Even though we take time off during the summer from planned academic studies, we don’t stop learning. I plan very little though and encourage my daughters to assume much of the responsibility for their summer learning. Here’s how I help my children assume responsibility for their education.
The average tween through adult uses digital media 6-9 hours a day! Is it possible to establish good technology habits and regain lost hours every day? You bet! In this video, I share with you the three questions I ask myself and teach my children to ask themselves so we can live a balanced life and use technology wisely.
It is a challenge in today’s fast-paced world to keep our focus on what is pure, lovely, and admirable. As much as we try to be gatekeepers for our children, it is almost impossible to protect their innocent minds if they use the Internet at all. Here is how I teach my children to be safe online and use technology wisely.
Your children are capable of finding something constructive to do, but it is a skill they must develop. The more we allow this ability to atrophy, the more likely we are to hear “I’m bored!” These two responses will help your children improve their ability to find something creative and constructive to do.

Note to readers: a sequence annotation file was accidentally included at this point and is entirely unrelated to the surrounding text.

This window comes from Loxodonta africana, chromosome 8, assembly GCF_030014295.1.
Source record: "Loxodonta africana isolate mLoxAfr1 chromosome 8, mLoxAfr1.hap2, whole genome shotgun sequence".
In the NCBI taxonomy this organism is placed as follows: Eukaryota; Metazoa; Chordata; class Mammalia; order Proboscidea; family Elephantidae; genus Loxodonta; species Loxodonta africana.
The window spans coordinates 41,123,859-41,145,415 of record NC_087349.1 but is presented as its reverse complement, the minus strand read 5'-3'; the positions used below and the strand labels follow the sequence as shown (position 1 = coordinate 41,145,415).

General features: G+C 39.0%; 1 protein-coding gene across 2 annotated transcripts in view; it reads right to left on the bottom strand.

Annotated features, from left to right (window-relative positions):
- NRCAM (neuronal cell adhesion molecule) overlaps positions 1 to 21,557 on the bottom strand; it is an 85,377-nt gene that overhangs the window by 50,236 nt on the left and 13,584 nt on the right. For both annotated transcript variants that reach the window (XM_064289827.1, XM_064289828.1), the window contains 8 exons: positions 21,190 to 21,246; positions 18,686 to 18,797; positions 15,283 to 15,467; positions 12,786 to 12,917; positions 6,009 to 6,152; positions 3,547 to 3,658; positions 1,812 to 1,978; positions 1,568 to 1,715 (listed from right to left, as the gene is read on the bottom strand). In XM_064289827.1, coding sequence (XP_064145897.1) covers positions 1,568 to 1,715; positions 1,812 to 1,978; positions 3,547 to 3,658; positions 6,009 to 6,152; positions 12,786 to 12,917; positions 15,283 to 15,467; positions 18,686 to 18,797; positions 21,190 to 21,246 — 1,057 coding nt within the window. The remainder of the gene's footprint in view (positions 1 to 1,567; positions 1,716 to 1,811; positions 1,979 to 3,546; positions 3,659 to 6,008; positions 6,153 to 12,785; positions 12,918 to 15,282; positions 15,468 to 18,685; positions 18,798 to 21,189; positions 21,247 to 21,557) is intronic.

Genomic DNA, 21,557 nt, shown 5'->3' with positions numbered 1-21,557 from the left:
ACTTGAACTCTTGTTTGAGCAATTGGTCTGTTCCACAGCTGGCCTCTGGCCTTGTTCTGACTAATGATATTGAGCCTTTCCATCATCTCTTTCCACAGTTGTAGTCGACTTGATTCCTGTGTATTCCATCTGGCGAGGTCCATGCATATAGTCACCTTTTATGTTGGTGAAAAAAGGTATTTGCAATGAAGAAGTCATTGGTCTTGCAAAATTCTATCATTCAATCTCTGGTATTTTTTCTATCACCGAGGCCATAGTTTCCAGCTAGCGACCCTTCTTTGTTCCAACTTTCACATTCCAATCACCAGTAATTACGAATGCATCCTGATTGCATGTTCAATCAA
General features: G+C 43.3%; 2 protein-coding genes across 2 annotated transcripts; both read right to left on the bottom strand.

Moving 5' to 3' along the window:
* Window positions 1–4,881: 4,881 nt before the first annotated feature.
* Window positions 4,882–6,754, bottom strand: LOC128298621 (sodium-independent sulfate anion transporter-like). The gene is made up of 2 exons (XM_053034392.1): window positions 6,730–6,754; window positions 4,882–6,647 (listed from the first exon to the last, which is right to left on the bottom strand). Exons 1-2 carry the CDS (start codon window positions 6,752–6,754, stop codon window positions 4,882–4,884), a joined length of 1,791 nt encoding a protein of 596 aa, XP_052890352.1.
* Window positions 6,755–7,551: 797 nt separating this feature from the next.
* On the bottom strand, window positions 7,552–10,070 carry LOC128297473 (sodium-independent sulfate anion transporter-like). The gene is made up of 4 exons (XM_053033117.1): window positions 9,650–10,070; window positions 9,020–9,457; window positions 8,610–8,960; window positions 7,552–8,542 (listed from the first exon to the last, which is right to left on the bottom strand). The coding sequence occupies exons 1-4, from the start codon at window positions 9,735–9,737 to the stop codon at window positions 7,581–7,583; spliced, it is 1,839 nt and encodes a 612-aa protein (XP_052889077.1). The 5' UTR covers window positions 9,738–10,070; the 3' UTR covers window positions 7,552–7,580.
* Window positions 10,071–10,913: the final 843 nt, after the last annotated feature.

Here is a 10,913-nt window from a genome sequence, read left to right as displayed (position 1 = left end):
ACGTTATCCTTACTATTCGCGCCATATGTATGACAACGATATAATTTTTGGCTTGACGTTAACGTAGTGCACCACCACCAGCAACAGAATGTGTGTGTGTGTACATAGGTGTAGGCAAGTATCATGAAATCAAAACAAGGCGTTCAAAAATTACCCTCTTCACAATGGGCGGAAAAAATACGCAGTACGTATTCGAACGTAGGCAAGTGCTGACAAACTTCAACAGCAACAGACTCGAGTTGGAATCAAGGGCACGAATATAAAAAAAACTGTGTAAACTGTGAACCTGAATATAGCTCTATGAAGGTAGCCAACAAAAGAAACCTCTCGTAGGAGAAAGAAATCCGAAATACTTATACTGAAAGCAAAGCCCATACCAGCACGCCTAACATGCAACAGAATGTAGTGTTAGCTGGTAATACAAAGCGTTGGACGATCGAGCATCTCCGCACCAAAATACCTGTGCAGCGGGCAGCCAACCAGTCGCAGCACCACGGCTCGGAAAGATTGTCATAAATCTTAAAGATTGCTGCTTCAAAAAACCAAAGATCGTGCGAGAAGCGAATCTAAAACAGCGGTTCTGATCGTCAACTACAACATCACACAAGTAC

Encouraging maturity and assuming new responsibilities was a pretty informal process in our home until a friend suggested we present each girl with a “Responsibilities and Privileges” list on her birthday. We started presenting them with a new list every year and they now look forward to seeing what new privileges they have earned. It is also an opportunity for us to talk about their new responsibilities. Learn how you can implement one in your home.
China to a child, especially a young girl, is like an item in a locked cabinet. She longs for the day she can hold the key to that cabinet and unlock it. My daughters are delighted when they ask to set the table with china dishes and I say, “Yes!” Read more why we use china and how to start using it in your home.
“Mom, we are going to the basement to sharpen our pencils.” I called as my brother and I went downstairs. We crossed the room and entered our aunt’s basement apartment; then we froze in fear. There was a lump under the covers on her bed. In my seven-year-old imagination, someone was under those covers waiting to jump out and grab my brother and me. Instead of running out of the